Around the time last year when the Obama administration was first learning about bin Laden’s where-abouts in Abbottabad Pakistan, we at the Journal were putting the final touches on our August Military Microwave supplement. While the Journal and its staff has no obvious connection to the administration, military and intelligence community behind this successful covert operation, we do have a connection to this story by way of an article we were about to publish that month. The previous fall at the Milcom show in Boston, I had read an article by Dr. Simon et. al. of Queen’s University in Belfast on millimeter-wave ad hoc personal communication system for war fighters. I had invited Dr. Cotton to author the cover story for our Military supplement and he along with William Scanlon (Queen's University of Belfast), Efstratios Skafidas (University of Melbourne) and Bhopinder Madahar (Ministry of Defence, UK) graciously accepted our offer. The article was entitled, “Millimeter-wave Stealth Radio for Special Operations Forces”.
The Abstract read as follows:
For Special Operations Forces, an important attribute of any future radio will be the ability to conceal transmissions from the enemy while transmitting large amounts of data for situational awareness and communications. These requirements will mean that military wireless systems designers will need to consider operating frequencies in the mm-wave bands. The high data rates that are achievable at these frequencies and the propagation characteristics at this wavelength will provide many benefits for the implementation of ëstealth radioí. This article discusses some of the recent advances in RF front-end technology, alongside physical layer transmission schemes that could be employed for millimeter-wave soldier-mounted radio. The operation of a hypothetical millimeter-wave soldier-to-soldier communications system that makes use of smart antenna technology is also described.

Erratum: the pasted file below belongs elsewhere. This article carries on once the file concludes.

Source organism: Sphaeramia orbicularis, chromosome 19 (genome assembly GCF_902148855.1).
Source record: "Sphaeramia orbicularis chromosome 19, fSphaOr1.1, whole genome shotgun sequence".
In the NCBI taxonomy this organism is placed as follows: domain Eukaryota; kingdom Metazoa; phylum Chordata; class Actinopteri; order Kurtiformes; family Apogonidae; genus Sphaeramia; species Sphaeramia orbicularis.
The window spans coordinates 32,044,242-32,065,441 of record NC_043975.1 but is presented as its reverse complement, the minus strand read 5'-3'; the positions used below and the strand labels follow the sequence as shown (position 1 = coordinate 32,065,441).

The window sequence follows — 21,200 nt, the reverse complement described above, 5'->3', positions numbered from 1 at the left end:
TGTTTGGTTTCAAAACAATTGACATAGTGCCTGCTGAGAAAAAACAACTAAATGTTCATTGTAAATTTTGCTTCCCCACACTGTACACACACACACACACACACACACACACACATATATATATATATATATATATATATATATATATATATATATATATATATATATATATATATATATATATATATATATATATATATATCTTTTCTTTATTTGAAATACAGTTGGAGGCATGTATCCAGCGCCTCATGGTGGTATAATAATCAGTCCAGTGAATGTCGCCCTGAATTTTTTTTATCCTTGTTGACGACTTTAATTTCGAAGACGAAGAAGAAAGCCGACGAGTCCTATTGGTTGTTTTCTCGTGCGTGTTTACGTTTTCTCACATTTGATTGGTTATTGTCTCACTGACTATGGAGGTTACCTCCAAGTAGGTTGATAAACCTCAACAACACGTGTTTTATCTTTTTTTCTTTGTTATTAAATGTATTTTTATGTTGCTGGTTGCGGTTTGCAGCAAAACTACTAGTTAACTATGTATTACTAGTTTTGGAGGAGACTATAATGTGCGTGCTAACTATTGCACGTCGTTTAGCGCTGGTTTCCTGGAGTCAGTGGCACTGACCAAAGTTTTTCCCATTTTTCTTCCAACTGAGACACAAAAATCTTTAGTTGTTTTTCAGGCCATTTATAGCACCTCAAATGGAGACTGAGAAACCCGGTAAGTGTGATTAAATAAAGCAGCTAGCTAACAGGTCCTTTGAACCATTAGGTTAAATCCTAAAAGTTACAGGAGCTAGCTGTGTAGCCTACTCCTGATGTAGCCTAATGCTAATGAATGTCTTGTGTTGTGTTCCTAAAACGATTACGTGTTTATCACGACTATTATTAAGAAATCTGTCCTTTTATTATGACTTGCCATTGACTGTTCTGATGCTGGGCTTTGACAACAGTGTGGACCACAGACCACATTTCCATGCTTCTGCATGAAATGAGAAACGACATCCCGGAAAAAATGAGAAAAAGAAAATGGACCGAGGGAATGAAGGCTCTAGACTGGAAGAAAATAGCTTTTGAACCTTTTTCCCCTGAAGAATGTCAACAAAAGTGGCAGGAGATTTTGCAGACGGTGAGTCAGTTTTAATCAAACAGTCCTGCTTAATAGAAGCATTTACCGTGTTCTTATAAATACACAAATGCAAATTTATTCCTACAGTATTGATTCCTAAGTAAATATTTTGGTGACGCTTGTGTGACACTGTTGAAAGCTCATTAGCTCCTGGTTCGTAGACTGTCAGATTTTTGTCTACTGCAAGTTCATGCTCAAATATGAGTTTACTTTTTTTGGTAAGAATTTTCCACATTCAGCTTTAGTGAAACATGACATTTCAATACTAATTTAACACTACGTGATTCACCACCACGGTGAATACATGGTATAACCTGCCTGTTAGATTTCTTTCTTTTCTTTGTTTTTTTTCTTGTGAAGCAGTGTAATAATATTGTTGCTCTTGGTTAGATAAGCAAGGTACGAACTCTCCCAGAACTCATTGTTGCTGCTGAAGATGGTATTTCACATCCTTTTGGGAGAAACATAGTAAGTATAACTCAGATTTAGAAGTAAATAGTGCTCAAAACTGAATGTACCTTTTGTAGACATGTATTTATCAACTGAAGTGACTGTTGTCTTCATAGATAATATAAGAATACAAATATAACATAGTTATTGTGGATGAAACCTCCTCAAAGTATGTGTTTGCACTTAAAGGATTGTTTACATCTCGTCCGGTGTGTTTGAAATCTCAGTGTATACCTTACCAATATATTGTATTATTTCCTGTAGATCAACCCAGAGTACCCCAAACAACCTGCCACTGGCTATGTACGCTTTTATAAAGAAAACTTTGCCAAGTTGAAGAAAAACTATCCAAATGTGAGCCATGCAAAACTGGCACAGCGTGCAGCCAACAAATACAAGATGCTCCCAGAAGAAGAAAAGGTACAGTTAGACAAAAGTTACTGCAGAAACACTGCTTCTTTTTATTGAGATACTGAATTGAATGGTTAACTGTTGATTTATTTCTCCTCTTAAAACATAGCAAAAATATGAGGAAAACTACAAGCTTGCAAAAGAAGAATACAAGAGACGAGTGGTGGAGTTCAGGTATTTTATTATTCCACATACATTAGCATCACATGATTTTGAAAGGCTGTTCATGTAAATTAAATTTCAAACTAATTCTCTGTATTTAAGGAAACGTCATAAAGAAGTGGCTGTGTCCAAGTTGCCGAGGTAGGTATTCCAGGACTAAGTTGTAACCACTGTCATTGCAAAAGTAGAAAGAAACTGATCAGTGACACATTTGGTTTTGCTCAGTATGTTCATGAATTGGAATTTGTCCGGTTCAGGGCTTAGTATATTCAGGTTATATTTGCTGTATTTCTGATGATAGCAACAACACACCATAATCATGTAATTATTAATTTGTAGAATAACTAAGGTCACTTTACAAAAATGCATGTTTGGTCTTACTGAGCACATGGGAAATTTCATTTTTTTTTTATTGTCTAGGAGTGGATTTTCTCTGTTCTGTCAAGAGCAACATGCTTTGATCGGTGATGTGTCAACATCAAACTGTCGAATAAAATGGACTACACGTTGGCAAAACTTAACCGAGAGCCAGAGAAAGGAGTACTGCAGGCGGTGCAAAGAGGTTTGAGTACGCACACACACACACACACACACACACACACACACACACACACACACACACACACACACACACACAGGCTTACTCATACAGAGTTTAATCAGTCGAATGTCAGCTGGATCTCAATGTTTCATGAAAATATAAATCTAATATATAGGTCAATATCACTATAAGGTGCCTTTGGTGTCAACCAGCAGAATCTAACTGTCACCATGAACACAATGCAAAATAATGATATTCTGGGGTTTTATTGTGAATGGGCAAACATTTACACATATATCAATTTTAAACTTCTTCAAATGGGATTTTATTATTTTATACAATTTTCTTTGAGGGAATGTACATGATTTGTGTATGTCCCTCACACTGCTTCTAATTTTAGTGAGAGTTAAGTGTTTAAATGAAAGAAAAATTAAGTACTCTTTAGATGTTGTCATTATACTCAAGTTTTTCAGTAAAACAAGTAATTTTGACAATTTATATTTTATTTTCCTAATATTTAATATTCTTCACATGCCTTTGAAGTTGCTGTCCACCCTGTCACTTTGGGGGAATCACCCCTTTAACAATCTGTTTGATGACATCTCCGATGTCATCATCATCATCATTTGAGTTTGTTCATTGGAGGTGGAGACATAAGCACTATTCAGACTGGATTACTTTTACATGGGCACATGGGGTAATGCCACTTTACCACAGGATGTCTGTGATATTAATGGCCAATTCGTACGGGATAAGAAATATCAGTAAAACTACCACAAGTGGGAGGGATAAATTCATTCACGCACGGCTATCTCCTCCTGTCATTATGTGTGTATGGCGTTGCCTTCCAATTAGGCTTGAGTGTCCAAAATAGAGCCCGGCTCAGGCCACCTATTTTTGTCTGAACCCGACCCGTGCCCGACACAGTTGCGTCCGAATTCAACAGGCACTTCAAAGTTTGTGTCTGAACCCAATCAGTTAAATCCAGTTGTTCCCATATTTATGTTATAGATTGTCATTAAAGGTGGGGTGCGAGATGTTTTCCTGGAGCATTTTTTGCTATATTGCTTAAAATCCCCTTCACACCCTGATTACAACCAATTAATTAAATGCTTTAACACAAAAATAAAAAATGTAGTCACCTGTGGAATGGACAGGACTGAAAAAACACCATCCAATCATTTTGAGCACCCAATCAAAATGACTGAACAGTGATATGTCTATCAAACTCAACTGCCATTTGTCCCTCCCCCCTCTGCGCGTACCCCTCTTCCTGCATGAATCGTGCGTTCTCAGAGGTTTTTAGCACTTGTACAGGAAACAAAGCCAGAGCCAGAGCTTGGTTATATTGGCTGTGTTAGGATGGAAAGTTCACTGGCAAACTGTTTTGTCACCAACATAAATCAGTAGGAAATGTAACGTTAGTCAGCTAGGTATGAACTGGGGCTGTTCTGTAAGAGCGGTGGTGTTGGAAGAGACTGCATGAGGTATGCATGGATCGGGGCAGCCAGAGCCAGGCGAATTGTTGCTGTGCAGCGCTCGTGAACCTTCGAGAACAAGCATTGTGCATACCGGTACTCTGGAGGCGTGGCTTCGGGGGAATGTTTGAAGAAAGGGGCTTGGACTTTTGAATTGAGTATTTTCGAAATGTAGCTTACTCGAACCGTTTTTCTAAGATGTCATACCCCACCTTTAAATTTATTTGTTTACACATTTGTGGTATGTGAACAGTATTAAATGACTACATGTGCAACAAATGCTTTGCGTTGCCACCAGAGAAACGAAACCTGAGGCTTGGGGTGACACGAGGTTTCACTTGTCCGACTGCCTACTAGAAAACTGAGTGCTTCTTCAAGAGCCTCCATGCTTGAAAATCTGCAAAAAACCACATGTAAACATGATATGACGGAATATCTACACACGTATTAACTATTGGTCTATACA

I thought of these high speed data communication networks when I heard that the White House and operation leaders were watching the action in Pakistan unfold in real-time. After years of developing microwaves for weapon systems created and used during the Cold War, perhaps older Microwave Journal readers are well accustomed to knowing the technology story behind the headlines, but it still gives me the chills when it happens. I invite everyone to go back and read Dr. Cotton’s article now that it has moved from science fiction to forecast to fact.